I have a short week again, due to a dearth of news and not much to comment about those I do have. But then I figured out an angle for the first link of the week, and it all rolled out from there.
The Speccy Jam is, as the name suggest, a game jam where developers gather to make games that look as much as possible as if they were made for the eponymous 8-bit microcomputer. Interestingly, the games don’t have to be genuine Spectrum software — which reminded me of a friend who, seeing Spectral Dungeons and Escape From Cnossus, thought they were just excellent immitations rather than the real thing running on emulation. And you know, I can see the appeal of adopting the graphical style while doing away with some of the more annoying limitations. But then the purist in me starts yelling, “but it’s so easy to make genuine Speccy games!” And it fills me with doubt.
I’ve no idea when my browser started supporting WebGL. It wasn’t last time I checked, but when was that? Possibly months ago… before the last OS upgrade. Oh well, that must be it.
You can use the good old WASD keys to move around. I was going for a Sentinel vibe, but failed, and cheap tricks couldn’t fill the gap. (Amusingly, using the software renderer comes closer to what I had in mind.) To top it all, I worked just as much on figuring out Three.js as I had previously on setting up various 2.5D engines from scratch. And at least this one had style.
Oh well, on to the real news.
I don’t even know where to start. Paradoxically, it’s because of too few links this time, rather than too many. How do you tie together thematically a handful of completely different topics?
Oh well. Two weeks ago I was writing about Kickstarter projects that fail after being funded. Well, here’s a postmortem of one that succeeded. As it turns out, that takes a lot more than just enthusiasm. And money is never as much as it appears.
Welcome. We’re all used by now with Kickstarter projects failing even after being fully funded, and while it doesn’t seem to deter backers — people clearly understand that sh*t happens — the question remains: what should developers do once it’s clear that they won’t be able to deliver on their promises? Over on Twitter, Shamus Young has an answer, and I can’t help but agree.
Idea: If you Kickstart a game & the project fails, then as a gesture of good faith you could release source & assets. http://t.co/O3lB68ZG75
— Shamus Young (@shamusyoung) July 18, 2014
This would 1) Show you DID work on it. 2) Give the community SOMETHING. 3) Let others learn from your mistakes.
— Shamus Young (@shamusyoung) July 18, 2014
That’s hardly unprecedented. At least two high-profile MMOs (Ryzom and Myst Online) went open source after failing in the market, and they hadn’t even been kickstarted, a.k.a. “already paid for in advance”. For a game that was, it’s just common sense, you know?
But there’s another excellent reason to do so.
I didn’t expect to finish my game in just one more week, but here it is. Somehow, in only a few coding sessions, I managed to:
- Add a third enemy and rebalance everything.
- Add sound effects and music.
- Implement the missing help/options screens.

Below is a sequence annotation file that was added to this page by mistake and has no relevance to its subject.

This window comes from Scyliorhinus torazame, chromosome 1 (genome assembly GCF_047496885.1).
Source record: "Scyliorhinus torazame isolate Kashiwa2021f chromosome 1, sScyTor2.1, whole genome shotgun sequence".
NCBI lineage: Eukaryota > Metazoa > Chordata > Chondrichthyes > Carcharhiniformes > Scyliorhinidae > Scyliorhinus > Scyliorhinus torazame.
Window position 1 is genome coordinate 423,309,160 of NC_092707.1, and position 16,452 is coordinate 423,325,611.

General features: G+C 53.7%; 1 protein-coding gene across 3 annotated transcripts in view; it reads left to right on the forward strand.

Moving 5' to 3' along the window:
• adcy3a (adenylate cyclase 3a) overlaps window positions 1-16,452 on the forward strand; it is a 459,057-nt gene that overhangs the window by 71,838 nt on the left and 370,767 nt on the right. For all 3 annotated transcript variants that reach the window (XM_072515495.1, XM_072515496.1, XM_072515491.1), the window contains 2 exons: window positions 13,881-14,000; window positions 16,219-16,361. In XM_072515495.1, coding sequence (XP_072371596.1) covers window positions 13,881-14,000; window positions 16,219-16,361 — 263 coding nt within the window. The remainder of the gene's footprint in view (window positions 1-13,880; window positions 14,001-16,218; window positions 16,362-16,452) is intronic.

Here’s the result. It doesn’t look much different, and it’s hardly complete; preferences aren’t saved, there’s no highscore list and there’s just one 5-minute level — which makes it more of a demo. But it feels like a product rather than an experiment, and that’s what matters.
And now, for more interesting news.
This week I was supposed to rant about my work in progress some more, but I just so happen to have a bunch of links to discuss, so I’ll just show you this:
Yes, after many wasted days and a coding marathon, the basic gameplay is all in place. The game is fast, furious and fun. And I just spent entirely too much time putting together a miserable animated GIF. Don’t worry, you’re not missing much; sound isn’t in yet.
Let me tell you how I ended up with that. Read and laugh. Or weep, as the case may be.
This is a week with very few links. My hope was to compensate with lots of news about my upcoming game, but personal problems conspired to hold back my progress. All I have to show for now is this one screenshot:
I know, it doesn’t exactly look glorious. It’s much more interesting in motion, trust me. But before I’m ready to make a video, there’s something I’d like to point out — something you can’t see in the image.
I meant to work on my game some more before this week’s issue, but an impromptu trip messed up my schedule something fierce. Luckily, I’m hardly hurting for content.
I’ll start with a fascinating post-mortem. Via Gamasutra, here’s the story of a hobbyist programmer’s game that was 13 years in the making!
The story, itself told with skill and humor, covers six big problems that marked the project. Three of them are very, very familiar.
It seems appropriate that I’d have a week with few links again just as I have an announcement to make. I also have a game creation tool to review, and some ranting at the game industry, and that’s enough for now so let’s go.
The big news is that I’m returning to game development! I’ve been absent for a year, and I won’t be long most likely, but still. Here’s what I have so far:
Yep… that’s a first-person shoot’em up with voxel art — meaning the game is only rendered with voxels. I ran into difficulties right off the bat, which is why all I have now is scrolling scenery, but it’s coming along nicely. No, I won’t have a HTML5 version this time. Sorry.